duced their instruments and we enjoyed a vocal and instrumental feast. Just at dusk, when the stars were beginning to appear, before starting for the night's run, the "Jubes" sang "Nearer, My God, to Thee" to the full accompaniment of the band and with a refrain swelled by every one able to sing. I have, in the course of my travels, visited many grand concerts and operas, but their most solemn and sacred effects are dwarfed into absolute insignificance compared with that of this impromptu performance. The rolling prairie, the beautiful trees, the perfect weather, the joyous spirits of every one present, the melodious voices of the Jubilee singers, and the grand strains produced by thirty skilled musicians, combined to produce music such as man seldom hears—that, on account of its spontaneity, thrilled the hearts of all present, then seemed to go right up to heaven, and "die amid the stars."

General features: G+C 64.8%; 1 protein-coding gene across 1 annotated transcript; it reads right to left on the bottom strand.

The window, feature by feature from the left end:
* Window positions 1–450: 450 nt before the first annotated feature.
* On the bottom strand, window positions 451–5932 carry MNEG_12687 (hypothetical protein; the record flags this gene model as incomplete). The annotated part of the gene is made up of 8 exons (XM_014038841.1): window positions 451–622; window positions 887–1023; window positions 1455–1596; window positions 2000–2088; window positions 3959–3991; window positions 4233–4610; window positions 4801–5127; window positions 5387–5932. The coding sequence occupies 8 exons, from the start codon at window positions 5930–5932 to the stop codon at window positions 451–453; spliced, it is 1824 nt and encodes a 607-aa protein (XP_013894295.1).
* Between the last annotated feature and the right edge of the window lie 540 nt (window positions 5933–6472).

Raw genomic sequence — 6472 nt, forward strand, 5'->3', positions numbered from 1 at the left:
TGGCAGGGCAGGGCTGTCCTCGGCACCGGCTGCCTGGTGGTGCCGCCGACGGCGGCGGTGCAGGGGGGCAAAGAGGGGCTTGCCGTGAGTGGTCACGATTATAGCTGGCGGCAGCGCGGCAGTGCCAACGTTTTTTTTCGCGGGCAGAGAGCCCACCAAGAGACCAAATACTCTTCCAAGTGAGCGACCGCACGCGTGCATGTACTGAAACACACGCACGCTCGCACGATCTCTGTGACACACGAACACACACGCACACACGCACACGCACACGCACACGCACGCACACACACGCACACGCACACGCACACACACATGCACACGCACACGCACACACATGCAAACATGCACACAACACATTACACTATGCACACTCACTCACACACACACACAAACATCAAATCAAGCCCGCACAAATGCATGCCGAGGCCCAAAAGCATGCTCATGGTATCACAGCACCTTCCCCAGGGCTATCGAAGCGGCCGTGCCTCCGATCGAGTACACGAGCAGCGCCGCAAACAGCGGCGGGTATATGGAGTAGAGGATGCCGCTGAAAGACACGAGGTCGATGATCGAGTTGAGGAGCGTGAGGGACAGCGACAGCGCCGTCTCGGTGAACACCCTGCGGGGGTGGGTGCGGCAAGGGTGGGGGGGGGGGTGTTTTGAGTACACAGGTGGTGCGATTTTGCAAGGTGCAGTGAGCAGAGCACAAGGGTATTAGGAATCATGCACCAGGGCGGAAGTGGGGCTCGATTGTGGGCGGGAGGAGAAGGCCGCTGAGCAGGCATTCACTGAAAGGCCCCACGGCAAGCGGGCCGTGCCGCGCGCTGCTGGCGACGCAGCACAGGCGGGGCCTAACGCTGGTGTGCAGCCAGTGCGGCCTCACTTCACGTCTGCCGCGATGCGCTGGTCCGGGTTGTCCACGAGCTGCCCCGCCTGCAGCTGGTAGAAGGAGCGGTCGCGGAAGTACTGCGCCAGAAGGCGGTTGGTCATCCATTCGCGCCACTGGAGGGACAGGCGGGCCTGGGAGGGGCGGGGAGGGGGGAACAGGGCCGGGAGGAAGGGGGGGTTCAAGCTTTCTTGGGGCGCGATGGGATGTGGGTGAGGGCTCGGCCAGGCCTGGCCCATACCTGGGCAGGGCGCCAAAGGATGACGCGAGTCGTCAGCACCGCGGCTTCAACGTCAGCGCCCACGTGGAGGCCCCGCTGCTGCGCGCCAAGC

"All aboard!" is shouted, and every one climbs into the car. The whistle sounds and off you go, past miles of beautiful scenery and occasional Indian villages. Everything is quiet and every one seems to be "drinking in" the beauty of the scene or sits lost in thought. No more singing or playing. All seem to be so solemnly impressed with that last grand